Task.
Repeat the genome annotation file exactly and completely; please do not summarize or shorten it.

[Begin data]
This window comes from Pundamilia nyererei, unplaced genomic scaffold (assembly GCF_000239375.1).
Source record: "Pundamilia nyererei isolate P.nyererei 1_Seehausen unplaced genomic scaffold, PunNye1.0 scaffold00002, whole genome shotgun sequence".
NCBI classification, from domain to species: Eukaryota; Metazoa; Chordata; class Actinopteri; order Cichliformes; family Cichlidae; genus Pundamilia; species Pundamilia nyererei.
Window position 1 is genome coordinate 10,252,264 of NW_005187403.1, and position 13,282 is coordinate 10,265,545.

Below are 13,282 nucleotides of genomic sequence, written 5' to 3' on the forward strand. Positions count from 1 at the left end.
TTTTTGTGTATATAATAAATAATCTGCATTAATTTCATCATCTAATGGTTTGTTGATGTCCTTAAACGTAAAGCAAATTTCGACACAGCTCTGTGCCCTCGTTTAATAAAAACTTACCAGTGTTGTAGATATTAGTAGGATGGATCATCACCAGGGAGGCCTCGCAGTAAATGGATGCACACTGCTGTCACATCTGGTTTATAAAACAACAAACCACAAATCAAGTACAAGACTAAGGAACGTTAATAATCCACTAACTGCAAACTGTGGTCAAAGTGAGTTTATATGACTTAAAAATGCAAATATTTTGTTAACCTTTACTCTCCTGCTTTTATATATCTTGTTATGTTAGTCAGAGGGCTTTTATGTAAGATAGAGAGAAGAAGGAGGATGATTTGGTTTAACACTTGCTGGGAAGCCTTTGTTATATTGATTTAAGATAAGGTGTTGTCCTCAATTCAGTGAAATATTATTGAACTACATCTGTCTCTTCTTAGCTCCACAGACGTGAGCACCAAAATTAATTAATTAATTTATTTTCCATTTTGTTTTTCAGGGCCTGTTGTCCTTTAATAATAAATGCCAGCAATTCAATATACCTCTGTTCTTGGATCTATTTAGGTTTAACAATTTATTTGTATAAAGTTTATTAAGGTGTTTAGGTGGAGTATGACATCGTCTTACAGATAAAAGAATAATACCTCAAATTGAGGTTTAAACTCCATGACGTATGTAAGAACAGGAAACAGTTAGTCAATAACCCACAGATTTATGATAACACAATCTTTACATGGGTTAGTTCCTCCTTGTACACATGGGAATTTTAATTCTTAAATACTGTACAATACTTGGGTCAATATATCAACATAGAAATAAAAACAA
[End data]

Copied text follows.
This window comes from Pundamilia nyererei, unplaced genomic scaffold (assembly GCF_000239375.1).
Source record: "Pundamilia nyererei isolate P.nyererei 1_Seehausen unplaced genomic scaffold, PunNye1.0 scaffold00002, whole genome shotgun sequence".
NCBI classification, from domain to species: Eukaryota; Metazoa; Chordata; class Actinopteri; order Cichliformes; family Cichlidae; genus Pundamilia; species Pundamilia nyererei.
Window position 1 is genome coordinate 10,252,264 of NW_005187403.1, and position 13,282 is coordinate 10,265,545.

Below are 13,282 nucleotides of genomic sequence, written 5' to 3' on the forward strand. Positions count from 1 at the left end.
TTTTTGTGTATATAATAAATAATCTGCATTAATTTCATCATCTAATGGTTTGTTGATGTCCTTAAACGTAAAGCAAATTTCGACACAGCTCTGTGCCCTCGTTTAATAAAAACTTACCAGTGTTGTAGATATTAGTAGGATGGATCATCACCAGGGAGGCCTCGCAGTAAATGGATGCACACTGCTGTCACATCTGGTTTATAAAACAACAAACCACAAATCAAGTACAAGACTAAGGAACGTTAATAATCCACTAACTGCAAACTGTGGTCAAAGTGAGTTTATATGACTTAAAAATGCAAATATTTTGTTAACCTTTACTCTCCTGCTTTTATATATCTTGTTATGTTAGTCAGAGGGCTTTTATGTAAGATAGAGAGAAGAAGGAGGATGATTTGGTTTAACACTTGCTGGGAAGCCTTTGTTATATTGATTTAAGATAAGGTGTTGTCCTCAATTCAGTGAAATATTATTGAACTACATCTGTCTCTTCTTAGCTCCACAGACGTGAGCACCAAAATTAATTAATTAATTTATTTTCCATTTTGTTTTTCAGGGCCTGTTGTCCTTTAATAATAAATGCCAGCAATTCAATATACCTCTGTTCTTGGATCTATTTAGGTTTAACAATTTATTTGTATAAAGTTTATTAAGGTGTTTAGGTGGAGTATGACATCGTCTTACAGATAAAAGAATAATACCTCAAATTGAGGTTTAAACTCCATGACGTATGTAAGAACAGGAAACAGTTAGTCAATAACCCACAGATTTATGATAACACAATCTTTACATGGGTTAGTTCCTCCTTGTACACATGGGAATTTTAATTCTTAAATACTGTACAATACTTGGGTCAATATATCAACATAGAAATAAAAACAA